Poetry Explorer

Classic and Contemporary Poets

Analysis:             Poet's Biography

Emma Lazarus (1849–1887) was an American Jewish poet born in New York City into a wealthy family. She is best known for her sonnet "The New Colossus," which is inscribed on a bronze plaque at the pedestal of the Statue of Liberty. Beyond this iconic poem, Lazarus’s oeuvre grapples with themes ranging from personal identity to the broader social issues of her time, reflecting her commitment to Jewish heritage and her advocacy for Jewish refugees.

Literary Background

Lazarus was a prolific writer from an early age, showing an early talent for poetry and language. She published her first book of poems and translations when she was just seventeen. Her literary work, deeply influenced by the American transcendentalist movement, notably by Ralph Waldo Emerson, whom she met and corresponded with, is often noted for its lyrical quality and engagement with contemporary issues.

Early Influences

The early influences on Lazarus’s work include the literary traditions of romanticism and transcendentalism, particularly the works of Emerson and Henry Wadsworth Longfellow. Her family’s Jewish heritage and her exposure to the Sephardic Jewish culture also greatly influenced her writing, as she explored themes of exile, diaspora, and Jewish history.

Poetic Schools or Movements

Lazarus was not formally associated with any particular school or movement, though her writing was contemporaneous with the late romantic and early modernist movements. However, she can be loosely linked to the transcendentalists through her philosophical engagement and the social activism reflected in her poetry.

Poetic Oeuvre: Themes

Lazarus's poetry delves into themes of identity, particularly her own Jewish identity, in a time of rising antisemitism. Her later poetry often reflects her activism on behalf of Jewish refugees fleeing pogroms in Eastern Europe. The universal notion of freedom and refuge, as expressed in "The New Colossus," is a theme that resonates throughout her work.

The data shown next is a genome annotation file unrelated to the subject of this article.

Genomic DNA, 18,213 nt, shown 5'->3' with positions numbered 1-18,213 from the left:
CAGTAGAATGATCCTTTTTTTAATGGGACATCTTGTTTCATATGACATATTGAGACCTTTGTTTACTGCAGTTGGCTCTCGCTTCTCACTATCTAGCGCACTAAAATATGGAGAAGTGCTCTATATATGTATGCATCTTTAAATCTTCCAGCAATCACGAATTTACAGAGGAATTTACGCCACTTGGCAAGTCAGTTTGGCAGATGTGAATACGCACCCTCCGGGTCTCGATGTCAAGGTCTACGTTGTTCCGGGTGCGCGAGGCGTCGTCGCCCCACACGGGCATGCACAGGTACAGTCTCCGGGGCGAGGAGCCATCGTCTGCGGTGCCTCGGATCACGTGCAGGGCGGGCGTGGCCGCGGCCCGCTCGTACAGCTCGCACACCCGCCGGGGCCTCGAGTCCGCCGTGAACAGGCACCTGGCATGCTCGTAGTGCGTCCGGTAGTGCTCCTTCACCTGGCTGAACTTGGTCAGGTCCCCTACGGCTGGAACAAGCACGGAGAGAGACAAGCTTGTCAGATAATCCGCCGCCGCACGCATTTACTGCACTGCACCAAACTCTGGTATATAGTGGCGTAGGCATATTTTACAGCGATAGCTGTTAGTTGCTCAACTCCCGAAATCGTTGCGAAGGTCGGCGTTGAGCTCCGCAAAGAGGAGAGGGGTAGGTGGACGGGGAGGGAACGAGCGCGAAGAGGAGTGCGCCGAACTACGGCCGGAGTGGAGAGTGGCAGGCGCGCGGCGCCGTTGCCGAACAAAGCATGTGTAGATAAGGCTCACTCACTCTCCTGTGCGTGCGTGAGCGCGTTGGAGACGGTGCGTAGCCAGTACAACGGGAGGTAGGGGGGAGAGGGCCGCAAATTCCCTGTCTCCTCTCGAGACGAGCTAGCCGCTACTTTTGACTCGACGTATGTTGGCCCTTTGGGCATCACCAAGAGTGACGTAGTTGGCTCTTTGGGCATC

Her poetry also explores themes of transformation and rebirth, reflecting her belief in progress and her hopes for the Jewish people. Furthermore, Lazarus was ahead of her time in addressing the issues of women's experiences and their roles in society, both implicitly and explicitly, in her poetry.


Emma Lazarus's influence extends beyond the literary to the political and social realms. "The New Colossus" significantly shaped the symbolism of the Statue of Liberty, transforming it from a celebration of American independence to a welcoming beacon for immigrants and refugees. Her work has inspired generations of Jewish American writers and activists, and her legacy is often invoked in discussions of American identity and immigration policy.


Though not widely celebrated during her lifetime as she is posthumously, Emma Lazarus has been honored in modern times in various ways. Her significant contribution to American culture and history was officially recognized when "The New Colossus" was mounted on the Statue of Liberty in 1903, sixteen years after her death.


Emma Lazarus’s contribution to American poetry is marked by a keen sense of empathy and a profound engagement with the social issues of her time. Her work bridges personal expression and public advocacy, and her best-known poem, "The New Colossus," encapsulates the spirit of America as a land of refuge and opportunity. Lazarus's poetry continues to resonate, her voice echoing in the contemporary discussions of national identity, immigration, and the American Dream. Her commitment to her heritage and her humanitarian outlook place her among the important social voices in 19th-century American poetry.

Copyright (c) 2024 PoetryExplorer

Discover our Poem Explanations and Poet Analyses!

Other Poems of Interest...

Home: PoetryExplorer.net